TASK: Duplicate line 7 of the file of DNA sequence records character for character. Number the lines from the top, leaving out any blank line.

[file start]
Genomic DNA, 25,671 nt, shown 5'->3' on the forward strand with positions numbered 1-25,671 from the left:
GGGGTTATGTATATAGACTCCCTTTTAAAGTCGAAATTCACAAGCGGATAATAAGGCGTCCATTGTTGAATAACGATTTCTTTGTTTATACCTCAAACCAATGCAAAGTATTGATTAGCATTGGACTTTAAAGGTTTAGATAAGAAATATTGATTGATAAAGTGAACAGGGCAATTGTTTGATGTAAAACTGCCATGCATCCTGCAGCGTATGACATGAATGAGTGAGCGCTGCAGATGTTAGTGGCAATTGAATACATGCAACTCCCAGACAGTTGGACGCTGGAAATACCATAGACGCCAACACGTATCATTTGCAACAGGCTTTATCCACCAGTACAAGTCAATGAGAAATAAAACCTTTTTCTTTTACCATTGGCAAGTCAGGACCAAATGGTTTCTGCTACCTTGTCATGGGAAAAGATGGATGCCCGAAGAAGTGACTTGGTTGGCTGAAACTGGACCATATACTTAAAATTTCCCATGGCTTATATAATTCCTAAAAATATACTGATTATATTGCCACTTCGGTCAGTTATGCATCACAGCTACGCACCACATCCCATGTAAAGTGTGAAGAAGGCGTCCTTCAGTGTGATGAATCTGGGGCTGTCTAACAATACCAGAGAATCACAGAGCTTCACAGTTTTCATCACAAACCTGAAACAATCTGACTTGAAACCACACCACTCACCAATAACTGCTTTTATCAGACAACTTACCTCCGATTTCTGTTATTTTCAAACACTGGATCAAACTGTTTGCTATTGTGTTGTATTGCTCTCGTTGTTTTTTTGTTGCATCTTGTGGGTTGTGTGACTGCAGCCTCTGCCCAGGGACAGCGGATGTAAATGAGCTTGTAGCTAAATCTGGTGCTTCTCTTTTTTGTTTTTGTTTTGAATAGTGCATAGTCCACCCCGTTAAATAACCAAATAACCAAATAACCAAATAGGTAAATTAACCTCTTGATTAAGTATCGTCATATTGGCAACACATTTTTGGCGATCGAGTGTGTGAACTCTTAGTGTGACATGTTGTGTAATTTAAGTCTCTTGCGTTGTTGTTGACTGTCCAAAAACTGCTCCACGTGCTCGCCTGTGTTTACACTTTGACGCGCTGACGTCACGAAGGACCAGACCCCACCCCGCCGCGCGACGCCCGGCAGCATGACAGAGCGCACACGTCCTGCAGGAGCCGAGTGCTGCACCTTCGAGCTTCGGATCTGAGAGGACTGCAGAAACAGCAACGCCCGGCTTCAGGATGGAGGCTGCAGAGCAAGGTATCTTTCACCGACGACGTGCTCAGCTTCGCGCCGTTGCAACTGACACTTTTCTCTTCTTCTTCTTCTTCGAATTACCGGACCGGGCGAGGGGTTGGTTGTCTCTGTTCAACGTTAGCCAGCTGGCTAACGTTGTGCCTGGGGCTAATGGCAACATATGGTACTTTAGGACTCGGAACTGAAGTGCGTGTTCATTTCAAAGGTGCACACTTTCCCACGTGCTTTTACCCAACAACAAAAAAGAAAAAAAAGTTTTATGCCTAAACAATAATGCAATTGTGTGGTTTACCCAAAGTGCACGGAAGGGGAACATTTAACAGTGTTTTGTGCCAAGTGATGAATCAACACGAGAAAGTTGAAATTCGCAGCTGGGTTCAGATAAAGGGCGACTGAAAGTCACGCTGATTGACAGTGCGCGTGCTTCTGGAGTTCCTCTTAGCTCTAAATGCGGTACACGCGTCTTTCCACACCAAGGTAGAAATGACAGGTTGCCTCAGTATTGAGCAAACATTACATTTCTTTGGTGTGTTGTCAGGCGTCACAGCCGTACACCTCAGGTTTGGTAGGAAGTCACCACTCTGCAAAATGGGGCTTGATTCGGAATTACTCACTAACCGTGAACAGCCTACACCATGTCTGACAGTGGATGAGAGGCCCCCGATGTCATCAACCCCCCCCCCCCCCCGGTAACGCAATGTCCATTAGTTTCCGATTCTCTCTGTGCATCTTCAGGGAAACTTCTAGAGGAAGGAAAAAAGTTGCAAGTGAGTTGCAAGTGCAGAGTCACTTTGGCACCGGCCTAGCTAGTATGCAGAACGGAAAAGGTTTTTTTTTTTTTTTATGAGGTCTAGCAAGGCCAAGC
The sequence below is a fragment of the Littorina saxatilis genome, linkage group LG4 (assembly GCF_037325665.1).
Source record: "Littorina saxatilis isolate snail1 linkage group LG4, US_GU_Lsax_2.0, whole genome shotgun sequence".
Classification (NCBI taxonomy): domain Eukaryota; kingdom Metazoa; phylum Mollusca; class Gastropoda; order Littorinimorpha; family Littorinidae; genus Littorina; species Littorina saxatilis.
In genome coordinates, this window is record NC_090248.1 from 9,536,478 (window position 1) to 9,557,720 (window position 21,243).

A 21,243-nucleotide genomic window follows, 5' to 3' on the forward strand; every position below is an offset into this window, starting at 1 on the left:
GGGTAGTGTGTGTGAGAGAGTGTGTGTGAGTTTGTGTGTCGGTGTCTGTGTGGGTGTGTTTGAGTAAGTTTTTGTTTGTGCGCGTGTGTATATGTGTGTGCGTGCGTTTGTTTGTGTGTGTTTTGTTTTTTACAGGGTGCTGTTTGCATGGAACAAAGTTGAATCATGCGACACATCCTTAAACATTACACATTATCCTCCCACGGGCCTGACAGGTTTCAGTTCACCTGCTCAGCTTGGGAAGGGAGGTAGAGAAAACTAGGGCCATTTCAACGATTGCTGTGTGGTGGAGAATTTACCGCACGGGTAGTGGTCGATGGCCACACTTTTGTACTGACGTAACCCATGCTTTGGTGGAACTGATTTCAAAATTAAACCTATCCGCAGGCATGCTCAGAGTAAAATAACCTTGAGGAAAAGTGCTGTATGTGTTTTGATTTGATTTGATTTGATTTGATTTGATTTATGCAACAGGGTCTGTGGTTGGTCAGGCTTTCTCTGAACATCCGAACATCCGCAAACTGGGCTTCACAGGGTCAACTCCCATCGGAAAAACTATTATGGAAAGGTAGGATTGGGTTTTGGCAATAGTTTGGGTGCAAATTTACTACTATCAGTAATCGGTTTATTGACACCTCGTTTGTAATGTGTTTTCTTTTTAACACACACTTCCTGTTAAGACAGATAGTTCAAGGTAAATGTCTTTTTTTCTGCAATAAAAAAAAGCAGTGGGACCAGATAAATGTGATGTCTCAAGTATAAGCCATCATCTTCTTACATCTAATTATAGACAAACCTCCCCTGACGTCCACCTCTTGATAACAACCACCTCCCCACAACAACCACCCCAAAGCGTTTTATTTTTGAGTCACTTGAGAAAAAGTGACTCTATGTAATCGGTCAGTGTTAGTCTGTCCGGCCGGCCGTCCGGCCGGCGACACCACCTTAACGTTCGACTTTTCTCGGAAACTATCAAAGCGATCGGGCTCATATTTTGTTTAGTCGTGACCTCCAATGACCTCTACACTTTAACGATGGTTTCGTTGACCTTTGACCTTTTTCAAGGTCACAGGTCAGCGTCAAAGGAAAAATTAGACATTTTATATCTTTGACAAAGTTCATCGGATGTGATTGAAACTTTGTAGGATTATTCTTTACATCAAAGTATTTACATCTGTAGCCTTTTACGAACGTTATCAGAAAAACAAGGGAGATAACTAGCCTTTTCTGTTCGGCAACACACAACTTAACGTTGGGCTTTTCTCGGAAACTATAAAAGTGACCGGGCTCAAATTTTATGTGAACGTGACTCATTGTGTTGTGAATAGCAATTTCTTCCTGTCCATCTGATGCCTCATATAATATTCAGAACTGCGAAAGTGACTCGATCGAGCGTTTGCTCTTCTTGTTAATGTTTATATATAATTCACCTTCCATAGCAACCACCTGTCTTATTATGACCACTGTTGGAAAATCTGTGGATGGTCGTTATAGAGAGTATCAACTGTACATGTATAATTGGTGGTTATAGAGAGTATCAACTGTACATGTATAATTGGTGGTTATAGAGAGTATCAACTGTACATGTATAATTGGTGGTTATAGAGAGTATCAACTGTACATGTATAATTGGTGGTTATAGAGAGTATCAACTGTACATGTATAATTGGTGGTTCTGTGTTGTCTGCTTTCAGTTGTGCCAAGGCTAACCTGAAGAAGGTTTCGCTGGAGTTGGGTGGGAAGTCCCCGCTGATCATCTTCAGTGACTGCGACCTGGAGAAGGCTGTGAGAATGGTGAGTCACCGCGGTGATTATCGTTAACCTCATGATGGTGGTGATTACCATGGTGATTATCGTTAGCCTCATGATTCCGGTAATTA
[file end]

A 21,243-nucleotide genomic window follows, 5' to 3' on the forward strand; every position below is an offset into this window, starting at 1 on the left: